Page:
Estuaries are biological hotspots and by far the most productive ecosystems on our planet. The shallow waters where streams and rivers meet the sea often harbour a rich terrestrial and aquatic flora and are home to many animals. They’re important feeding and reproduction areas for a diverse array of wildlife such as birds and fish, which can include both freshwater and marine species. A large portion of the world’s marine fisheries today depend on the ecosystem services of estuaries; it has been estimated that well over half of all marine fishes develop in the protective environment of an estuary. Historically, humans have been attracted to these large expanses of shallow water that could sustain their basic needs. Nowadays, these estuaries also have economic value as recreational and touristic destinations as for example fishing, boating and swimming spots.
However, our understanding of how estuaries function and sustain this amount of biodiversity is limited. As is the case for most ecosystems on our planet, estuaries are under increasing pressure from human activities. Estuaries are subjected to intensive land reclamation and developments like harbours and aquacultural farms. They also receive excessive amounts of of nutrients, soil and organic matter from intensive farms and urban landscapes via small streams and large rivers. These stressors are accentuated by environmental changes such as sea level rise, increasing water temperatures and extreme weather conditions causing droughts and flooding. Continue reading →
–Controlled plant crosses: Chambers which allow you to control pollen movement and paternity of offspring using unpollinated isolated plants and microsatellite markers for parents and their putative offspring. This system has per plant costs and efficacy superior to pollen bags used in past studies of wind-pollinated plants.
–The Global Pollen Project: The study of fossil and modern pollen assemblages provides essential information about vegetation dynamics in space and time. In this Open Access Applications article, Martin and Harvey present a new online tool – the Global Pollen Project – which aims to enable people to share and identify pollen grains. Through this, it will create an open, free and accessible reference library for pollen identification. The database currently holds information for over 1500 species, from Europe, the Americas and Asia. As the collection grows, we envision easier pollen identification, and greater use of the database for novel research on pollen morphology and other characteristics, especially when linked to other palaeoecological databases, such as Neotoma.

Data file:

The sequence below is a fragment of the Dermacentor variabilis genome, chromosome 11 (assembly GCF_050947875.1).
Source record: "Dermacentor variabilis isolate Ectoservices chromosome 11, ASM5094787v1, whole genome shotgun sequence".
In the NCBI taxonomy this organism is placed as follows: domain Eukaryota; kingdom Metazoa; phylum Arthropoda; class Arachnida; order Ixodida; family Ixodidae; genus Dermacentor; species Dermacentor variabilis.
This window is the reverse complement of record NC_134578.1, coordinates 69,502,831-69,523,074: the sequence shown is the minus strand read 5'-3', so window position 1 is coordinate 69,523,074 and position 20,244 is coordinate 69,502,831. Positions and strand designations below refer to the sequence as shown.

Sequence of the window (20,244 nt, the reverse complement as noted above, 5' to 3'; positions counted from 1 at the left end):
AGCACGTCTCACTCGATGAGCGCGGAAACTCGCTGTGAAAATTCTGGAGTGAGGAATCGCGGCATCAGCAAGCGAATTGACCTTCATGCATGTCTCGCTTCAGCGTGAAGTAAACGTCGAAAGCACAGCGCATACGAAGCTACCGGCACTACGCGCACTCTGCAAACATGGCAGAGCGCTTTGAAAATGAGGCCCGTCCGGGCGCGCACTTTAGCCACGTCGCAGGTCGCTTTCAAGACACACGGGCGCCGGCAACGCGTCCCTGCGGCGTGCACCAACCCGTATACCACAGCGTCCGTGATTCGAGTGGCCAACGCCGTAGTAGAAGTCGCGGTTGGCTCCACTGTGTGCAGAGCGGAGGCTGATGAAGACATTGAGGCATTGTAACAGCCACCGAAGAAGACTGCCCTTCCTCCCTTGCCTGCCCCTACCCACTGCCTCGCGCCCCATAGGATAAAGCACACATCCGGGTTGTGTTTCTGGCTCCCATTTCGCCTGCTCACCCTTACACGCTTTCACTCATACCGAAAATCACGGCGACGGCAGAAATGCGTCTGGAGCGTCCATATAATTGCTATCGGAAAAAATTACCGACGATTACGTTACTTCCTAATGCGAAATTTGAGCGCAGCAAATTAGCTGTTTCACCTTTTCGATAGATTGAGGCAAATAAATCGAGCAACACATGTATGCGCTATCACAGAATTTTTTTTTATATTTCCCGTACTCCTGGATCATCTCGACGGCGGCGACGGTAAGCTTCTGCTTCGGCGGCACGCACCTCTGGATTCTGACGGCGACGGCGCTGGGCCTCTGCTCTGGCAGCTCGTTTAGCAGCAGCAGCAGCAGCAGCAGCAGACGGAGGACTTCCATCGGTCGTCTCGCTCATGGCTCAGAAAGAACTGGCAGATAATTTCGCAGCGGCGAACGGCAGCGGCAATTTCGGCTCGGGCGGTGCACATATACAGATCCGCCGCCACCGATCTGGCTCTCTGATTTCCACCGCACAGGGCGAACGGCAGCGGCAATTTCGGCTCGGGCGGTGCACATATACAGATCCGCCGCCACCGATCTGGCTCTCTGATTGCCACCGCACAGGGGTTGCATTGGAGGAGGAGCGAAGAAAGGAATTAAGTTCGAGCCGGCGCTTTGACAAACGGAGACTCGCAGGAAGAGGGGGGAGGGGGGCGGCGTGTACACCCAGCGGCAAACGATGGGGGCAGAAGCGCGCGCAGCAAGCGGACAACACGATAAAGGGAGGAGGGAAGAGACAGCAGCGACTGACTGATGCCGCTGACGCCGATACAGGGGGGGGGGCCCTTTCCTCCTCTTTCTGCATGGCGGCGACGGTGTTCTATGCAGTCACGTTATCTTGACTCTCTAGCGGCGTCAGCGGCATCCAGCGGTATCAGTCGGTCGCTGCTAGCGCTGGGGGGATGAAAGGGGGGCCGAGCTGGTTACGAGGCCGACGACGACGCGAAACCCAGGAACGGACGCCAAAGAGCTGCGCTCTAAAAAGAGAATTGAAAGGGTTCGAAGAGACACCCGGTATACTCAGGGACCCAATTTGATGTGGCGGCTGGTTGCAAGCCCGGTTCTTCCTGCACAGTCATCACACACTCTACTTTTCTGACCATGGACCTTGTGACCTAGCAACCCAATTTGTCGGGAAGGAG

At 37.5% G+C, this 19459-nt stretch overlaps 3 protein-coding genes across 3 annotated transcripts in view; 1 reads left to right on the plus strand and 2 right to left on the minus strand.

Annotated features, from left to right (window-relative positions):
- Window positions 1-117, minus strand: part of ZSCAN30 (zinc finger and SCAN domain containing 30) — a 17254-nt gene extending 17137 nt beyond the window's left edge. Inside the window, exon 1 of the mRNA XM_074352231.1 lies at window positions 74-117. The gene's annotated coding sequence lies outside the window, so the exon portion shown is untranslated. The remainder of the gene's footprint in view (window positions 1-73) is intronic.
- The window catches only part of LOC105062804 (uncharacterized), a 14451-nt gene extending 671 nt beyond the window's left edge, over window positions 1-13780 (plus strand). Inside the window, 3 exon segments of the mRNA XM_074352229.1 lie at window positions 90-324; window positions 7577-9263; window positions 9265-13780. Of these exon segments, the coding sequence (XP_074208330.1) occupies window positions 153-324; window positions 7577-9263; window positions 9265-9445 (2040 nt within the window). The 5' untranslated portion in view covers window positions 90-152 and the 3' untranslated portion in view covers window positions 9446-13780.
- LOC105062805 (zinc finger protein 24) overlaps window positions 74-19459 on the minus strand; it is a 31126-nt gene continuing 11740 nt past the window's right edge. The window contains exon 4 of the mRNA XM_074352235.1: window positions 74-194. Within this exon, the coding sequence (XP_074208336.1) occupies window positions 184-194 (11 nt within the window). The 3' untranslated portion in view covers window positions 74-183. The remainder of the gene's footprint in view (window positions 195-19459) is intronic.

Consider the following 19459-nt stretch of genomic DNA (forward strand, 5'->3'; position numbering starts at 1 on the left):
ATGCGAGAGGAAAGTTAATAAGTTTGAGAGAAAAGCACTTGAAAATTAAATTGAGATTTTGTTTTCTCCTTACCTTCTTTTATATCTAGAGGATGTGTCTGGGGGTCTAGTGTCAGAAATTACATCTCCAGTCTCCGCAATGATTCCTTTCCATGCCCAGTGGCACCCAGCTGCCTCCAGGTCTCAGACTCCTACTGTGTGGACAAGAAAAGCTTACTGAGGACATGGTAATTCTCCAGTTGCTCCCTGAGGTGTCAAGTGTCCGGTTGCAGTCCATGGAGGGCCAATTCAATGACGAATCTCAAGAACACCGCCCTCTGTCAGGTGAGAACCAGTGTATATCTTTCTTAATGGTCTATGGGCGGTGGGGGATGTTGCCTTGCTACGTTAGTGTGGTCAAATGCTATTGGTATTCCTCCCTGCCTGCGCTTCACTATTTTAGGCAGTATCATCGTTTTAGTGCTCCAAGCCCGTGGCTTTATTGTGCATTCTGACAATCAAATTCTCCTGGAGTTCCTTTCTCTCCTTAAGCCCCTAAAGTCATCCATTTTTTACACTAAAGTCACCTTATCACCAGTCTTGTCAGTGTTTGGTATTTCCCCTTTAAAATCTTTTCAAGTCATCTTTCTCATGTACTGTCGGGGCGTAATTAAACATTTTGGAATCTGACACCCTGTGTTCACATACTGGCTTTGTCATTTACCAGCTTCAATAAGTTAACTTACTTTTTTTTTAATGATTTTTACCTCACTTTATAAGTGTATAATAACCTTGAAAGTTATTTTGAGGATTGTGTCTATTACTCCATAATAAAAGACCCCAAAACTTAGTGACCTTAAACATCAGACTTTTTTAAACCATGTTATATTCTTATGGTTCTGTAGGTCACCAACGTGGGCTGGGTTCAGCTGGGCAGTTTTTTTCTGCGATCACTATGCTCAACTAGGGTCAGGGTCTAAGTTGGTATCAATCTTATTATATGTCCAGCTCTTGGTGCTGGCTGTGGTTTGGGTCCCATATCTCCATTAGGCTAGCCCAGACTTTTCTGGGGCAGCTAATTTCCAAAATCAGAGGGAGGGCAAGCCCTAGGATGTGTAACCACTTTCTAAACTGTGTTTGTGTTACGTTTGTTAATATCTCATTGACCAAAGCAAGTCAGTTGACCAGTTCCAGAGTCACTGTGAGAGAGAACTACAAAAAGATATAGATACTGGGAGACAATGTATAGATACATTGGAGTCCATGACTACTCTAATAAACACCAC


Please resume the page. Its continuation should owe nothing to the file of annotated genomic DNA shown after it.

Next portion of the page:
Ecological networks represent interactions between different biotic units in an ecosystem and are becoming an increasingly popular tool for describing and illustrating a range of different types of ecological interactions. Food webs – which provide a way to track and quantify the flow of energy and resources in ecosystems – are among the most studied type of ecological networks. These networks usually represent species (nodes) which are connected by pairwise interactions (links) and they play a central role in improving our understanding of ecological and evolutionary dynamics.
Historically, food webs described antagonistic relationships (e.g. plant-herbivore or host-parasitoid networks) but the approach has been developed in recent years to include mutualistic networks (e.g. plant-pollinator networks, phorophyte-epiphyte networks). The development of network ecology, including ever more sophisticated methods to analyse ecological communities, has been driven forward by an enthusiastic community of ecologists, theoreticians and modellers working together to enhance our understanding of how communities interact.
In this blog post, we’ll describe the important role played by female scientists in the development of network ecology, focusing on the contributions by two ground-breaking ecologists and also highlighting contributions from a range of other scientists working in this field. Continue reading →
Digital photography has revolutionised the way we view ourselves, each other and our environment. The use of automated cameras (including camera traps) in particular has provided remarkable opportunities for biological research. Although mostly used for recreational purposes, the development of user-friendly, versatile auto-focus digital single lens reflex (DSLR) cameras allows researchers to collect large numbers of high quality images at relatively little cost.
This month’s issue contains two Applications articles and two Open Access articles, all of which are freely available.
– Plant-O-Matic: A free iOS application that combines the species distribution models with the location services built into a mobile device to provide users with a list of all plant species expected to occur in the 100 × 100 km geographic grid cell corresponding to the user’s location.
– RClone: An R package built upon genclone software which includes functions to handle clonal data sets, allowing:
Checking for data set reliability to discriminate multilocus genotypes (MLGs)
Ascertainment of MLG and semi-automatic determination of clonal lineages (MLL)
Genotypic richness and evenness indices calculation based on MLGs or MLLs
Describing several spatial components of clonality